Russian disinformation is a grave transnational threat, facilitating unacceptable aggression by Russia both at home and across the 57-nation OSCE region. Russian disinformation helps support rampant violations of OSCE norms by the Putin regime, ranging from internal human rights abuses to military intervention in neighboring states to interference in elections in several countries.
On Thursday, September 14, 2017, the U.S. Helsinki Commission held a hearing on Russian disinformation in the OSCE region. Sen. Cory Gardner (CO) presided over the hearing on behalf of Commission Chairman Sen. Robert Wicker (MS). Witnesses included Mr. John F. Lansing, CEO and Director of the Broadcasting Board of Governors; Ms. Molly McKew, CEO of Fianna Strategies; and Ms. Melissa Hooper, Director of Human Rights and Civil Society Programs at Human Rights First.
In his opening statement, Sen. Gardner described the serious threat that Russian disinformation poses to the liberal international order, and underscored “how it undermines the security and human rights of people in the OSCE region.” Russia’s goal, he said, is “to sow fear, discord, and paralysis that undermines democratic institutions and weakens critical Western alliances such as NATO and the EU.”
Ranking Member Sen. Ben Cardin (MD) highlighted the impact of Russian disinformation campaigns in Ukraine in conjunction with the recent invasions of Crimea and the Donbas. He also noted the extent of Russian efforts to influence the 2016 presidential election in the United States, and observed that such disinformation campaigns take advantage of our democratic institutions to advance Russia’s strategic agenda.
Helsinki Commission Co-Chairman Rep. Chris Smith (NJ-04) characterized Russia’s disinformation efforts as a part of a strategy of “hybrid war,” and emphasized the need for the United States and its allies to develop counter-disinformation strategies as part of a “hybrid defense.”
Mr. Lansing, the first witness to testify, outlined the structure and scope of the BBG’s broadcasting operations, and the role it plays in countering disinformation abroad.
“The Russian strategy seeks to destroy the very idea of an objective, verifiable set of facts,” he said. “The BBG is adapting to meet this challenge head on by offering audiences an alternative to Russian disinformation in the form of objective, independent, and professional news and information.”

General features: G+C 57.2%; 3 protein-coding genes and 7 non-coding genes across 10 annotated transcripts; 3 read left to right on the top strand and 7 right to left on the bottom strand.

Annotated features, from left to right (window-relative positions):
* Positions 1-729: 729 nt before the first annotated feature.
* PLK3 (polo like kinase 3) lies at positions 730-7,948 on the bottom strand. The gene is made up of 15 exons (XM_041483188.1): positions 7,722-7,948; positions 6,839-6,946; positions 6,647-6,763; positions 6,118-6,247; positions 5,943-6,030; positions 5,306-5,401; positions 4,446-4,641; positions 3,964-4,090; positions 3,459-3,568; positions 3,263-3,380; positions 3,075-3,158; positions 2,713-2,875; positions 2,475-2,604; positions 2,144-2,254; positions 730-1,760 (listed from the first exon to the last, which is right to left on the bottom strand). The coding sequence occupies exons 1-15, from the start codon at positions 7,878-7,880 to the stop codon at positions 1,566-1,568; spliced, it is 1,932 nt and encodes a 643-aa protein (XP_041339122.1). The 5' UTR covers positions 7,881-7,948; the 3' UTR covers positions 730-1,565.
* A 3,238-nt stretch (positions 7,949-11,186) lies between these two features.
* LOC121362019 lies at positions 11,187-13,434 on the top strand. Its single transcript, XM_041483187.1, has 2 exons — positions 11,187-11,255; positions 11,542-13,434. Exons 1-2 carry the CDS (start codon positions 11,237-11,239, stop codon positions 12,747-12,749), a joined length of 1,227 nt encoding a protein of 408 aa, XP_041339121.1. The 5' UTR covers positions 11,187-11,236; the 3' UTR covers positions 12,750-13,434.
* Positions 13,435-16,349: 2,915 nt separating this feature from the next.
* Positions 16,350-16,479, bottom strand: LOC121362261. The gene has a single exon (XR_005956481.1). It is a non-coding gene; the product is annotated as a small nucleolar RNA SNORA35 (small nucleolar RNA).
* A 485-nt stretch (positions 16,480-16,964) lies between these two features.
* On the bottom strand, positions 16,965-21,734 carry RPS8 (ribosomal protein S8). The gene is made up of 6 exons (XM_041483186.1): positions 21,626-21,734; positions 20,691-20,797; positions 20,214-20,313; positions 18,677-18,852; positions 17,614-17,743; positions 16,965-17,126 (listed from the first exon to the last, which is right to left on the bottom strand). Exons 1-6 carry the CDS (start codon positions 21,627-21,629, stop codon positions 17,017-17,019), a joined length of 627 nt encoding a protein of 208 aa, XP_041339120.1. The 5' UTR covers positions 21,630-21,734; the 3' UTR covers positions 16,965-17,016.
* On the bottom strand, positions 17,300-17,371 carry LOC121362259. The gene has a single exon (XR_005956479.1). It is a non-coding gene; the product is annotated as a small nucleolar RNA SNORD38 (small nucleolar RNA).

He also described the BBG’s recent expansion of programming in the Post-Soviet space, and its flagship Russian-language program “Current Time,” launched in February 2017.
In her testimony, Ms. McKew described Russia’s disinformation campaign as “the core component of a war being waged by the Russian state against the West, and against the United States in particular.”
She noted, “These manipulations don’t create tendencies or traits in our societies. They elevate, exploit, and distort divides and grievances that already are present.”
She also emphasized the need for a coordinated response from the United States Government and its allies, and proposed an increased role for the U.S. military in countering disinformation.
Ms. Hooper reminded the Commission that, while Russian disinformation has taken center stage in recent U.S. policy debates, it is only one of many methods employed by the Russian government to advance its agenda. “It’s part of a coordinated effort to disrupt and attack liberal norms wherever the opportunity arises using economic influence, electoral disruption, [and] the weakening of multilateral institutions,” she said.
She also discussed the upcoming German parliamentary elections, and the potential for disinformation to influence its outcome. She commended the German government’s efforts to warn the public about disinformation, but criticized recent legislation that would increase censorship on social media.
In response to a question from Sen. Gardner, Ms. Hooper noted that countering disinformation requires more than fact-checking false claims, and emphasized the need for a strategy of proactive narrative communication.
Rep. Gwen Moore (WI-04) concurred with Ms. McKew’s statement that, in order to combat the threat of Russian disinformation, it is necessary for the Administration and Congress to come to a consensus on the existence of Russian meddling in the 2016 campaign.
Sen. Sheldon Whitehouse (RI) inquired about the potential for Russian influence in upcoming elections by means of anonymous campaign spending, and about the role that the international banking system plays in sustaining corruption in Russia and neighboring states.
Rep. Smith and Sen. Jeanne Shaheen (NH) sought the witnesses’ opinions on the recent news that Russian state-owned networks RT and Sputnik are being investigated for possible violations of the Foreign Agents Registration Act (FARA). Ms. McKew spoke in favor of stricter enforcement of FARA, while Mr. Lansing responded that he has concerns about retaliatory restrictions on U.S.-funded media in Russia.
“I believe that this disinformation is one of the biggest threats that our democracy faces today,” said Sen. Shaheen. “This is a threat to the foundations of American democracy. It has nothing to do with Republicans and Democrats.”